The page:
After years of neglect, RSS is enjoying a bit of resurgence. If you use social media platforms like Twitter and Facebook as news sources, you know how little control and influence you actually have on your feed. RSS is the only reliable way to see content that you want to see, as opposed to content that an algorithm wants you to see.
Once you choose to go back to RSS (or get started with an account), you’ll need a news reader to go with it. Thankfully, there are some amazing RSS readers on the iPhone. But how do you find the right one for you? We’ve narrowed down to the top five choices below.
RSS vs. News Readers
First, let’s take a step back and talk about RSS. There’s a misconception regarding what an RSS app really is. RSS stands for Really Simple Syndication (and no, RSS is not dead). It’s an open protocol that any website can use.
A website’s RSS feed includes its latest posts. The job of an RSS reader is to accept any RSS feed and present its content to you in a list. If you can’t add a new source using an RSS feed link, it’s not an RSS reader.
A prime example of this is Flipboard. Flipboard is an amazing news reading app with a closed system of approved publishers, but it’s not an RSS reader (the same goes for Apple News). You can’t add your own source using an RSS link in these apps.
If you want full control over your news reading experience, we recommend you create an account with Feedly, add your favorite sources, and use an RSS reader app on your iPhone for an improved reading experience.
Ever since Google discontinued Google Reader, Feedly has been the go-to RSS service for most users. And over the past couple of years, Feedly has added new and interesting features, keeping its top place intact.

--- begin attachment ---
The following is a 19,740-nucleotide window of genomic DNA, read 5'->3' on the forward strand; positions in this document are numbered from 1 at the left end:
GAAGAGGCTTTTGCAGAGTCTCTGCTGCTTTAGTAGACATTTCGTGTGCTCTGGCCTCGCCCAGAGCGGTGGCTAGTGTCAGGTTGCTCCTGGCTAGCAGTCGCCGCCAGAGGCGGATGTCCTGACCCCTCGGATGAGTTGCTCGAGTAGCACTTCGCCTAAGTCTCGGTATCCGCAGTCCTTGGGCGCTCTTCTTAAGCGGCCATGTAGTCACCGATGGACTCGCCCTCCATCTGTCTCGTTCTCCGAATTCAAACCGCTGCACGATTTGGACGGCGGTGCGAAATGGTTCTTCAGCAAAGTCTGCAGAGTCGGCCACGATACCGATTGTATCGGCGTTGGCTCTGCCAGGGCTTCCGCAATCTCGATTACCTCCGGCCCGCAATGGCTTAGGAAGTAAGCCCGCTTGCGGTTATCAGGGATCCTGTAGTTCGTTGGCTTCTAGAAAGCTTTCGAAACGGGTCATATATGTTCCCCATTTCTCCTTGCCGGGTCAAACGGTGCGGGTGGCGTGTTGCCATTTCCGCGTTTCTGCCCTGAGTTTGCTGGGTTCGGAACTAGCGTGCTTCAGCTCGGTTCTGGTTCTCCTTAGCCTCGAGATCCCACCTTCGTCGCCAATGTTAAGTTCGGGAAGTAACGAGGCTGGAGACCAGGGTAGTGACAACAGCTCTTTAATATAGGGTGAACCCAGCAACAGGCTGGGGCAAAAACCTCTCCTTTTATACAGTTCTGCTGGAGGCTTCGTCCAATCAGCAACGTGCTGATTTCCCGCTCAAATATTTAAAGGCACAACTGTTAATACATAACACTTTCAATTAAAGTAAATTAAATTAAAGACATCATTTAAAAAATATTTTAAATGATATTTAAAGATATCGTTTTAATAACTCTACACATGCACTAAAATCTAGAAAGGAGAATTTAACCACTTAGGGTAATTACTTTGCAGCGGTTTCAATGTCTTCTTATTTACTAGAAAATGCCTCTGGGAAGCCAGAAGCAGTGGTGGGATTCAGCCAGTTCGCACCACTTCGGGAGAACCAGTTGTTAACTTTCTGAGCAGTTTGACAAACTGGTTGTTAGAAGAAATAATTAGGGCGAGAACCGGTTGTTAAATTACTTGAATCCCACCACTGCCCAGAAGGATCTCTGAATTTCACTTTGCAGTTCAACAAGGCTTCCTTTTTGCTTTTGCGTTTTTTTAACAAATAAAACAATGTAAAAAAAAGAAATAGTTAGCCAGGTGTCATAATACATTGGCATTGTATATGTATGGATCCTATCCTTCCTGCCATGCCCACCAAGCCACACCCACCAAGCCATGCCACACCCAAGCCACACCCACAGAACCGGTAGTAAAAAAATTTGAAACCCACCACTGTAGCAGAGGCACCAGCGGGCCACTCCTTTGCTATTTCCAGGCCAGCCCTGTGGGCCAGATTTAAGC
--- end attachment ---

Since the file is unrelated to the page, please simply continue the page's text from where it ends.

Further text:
For years, you might have used Feedly only as a syncing service with third-party apps. Now, it’s time to take a good look at the Feedly app for iPhone.
The new Feedly iOS app is intuitive to use. Once you’ve loaded up your sources, you’ll find your feed of the most important news. You can swipe through the articles and use gestures to go back. When you tap on a link, it opens in the built-in Safari browser, with Reader Mode enabled by default. Tap on the menu button and you can see your entire folder and sources structure.
Plus, the night mode looks particularly good on the newer iPhone models. Because Feedly is the most popular RSS service, it has the most useful Discover tool of any RSS app. It’s a great way to find new sources, and even works as a research tool for a specific topic.
Download: Feedly (Free, subscription available)
If you care about the reading experience over everything else, Unread is for you. This is a thoughtfully designed reading app that pulls content from all your RSS sources and presents it as a text-only list of articles. The app supports popular RSS services like Feedly, Feedbin, Inoreader, NewsBlur, and Feed Wrangler.
The app has no visible user interface elements and thus entirely depends on gestures. When you tap on an article, all you’ll see is text and images. Swipe right to go back; swipe left for options. You can switch to another theme or share the article to another app from there.
The free version lets you read your first 50 articles with Unread (and then three articles a day) at no cost. You can pay $10 to unlock the full app and eight additional themes.
Download: Unread (Free, premium version available)
If you’re looking for a lightweight RSS reader that has a native iOS aesthetic (like the Mail app), Lire is for you. I usest standard iOS design language to present a simple reading experience. But the visual simplicity can be deceiving. The app lets you customize every part of the reading screen, which is what matters most.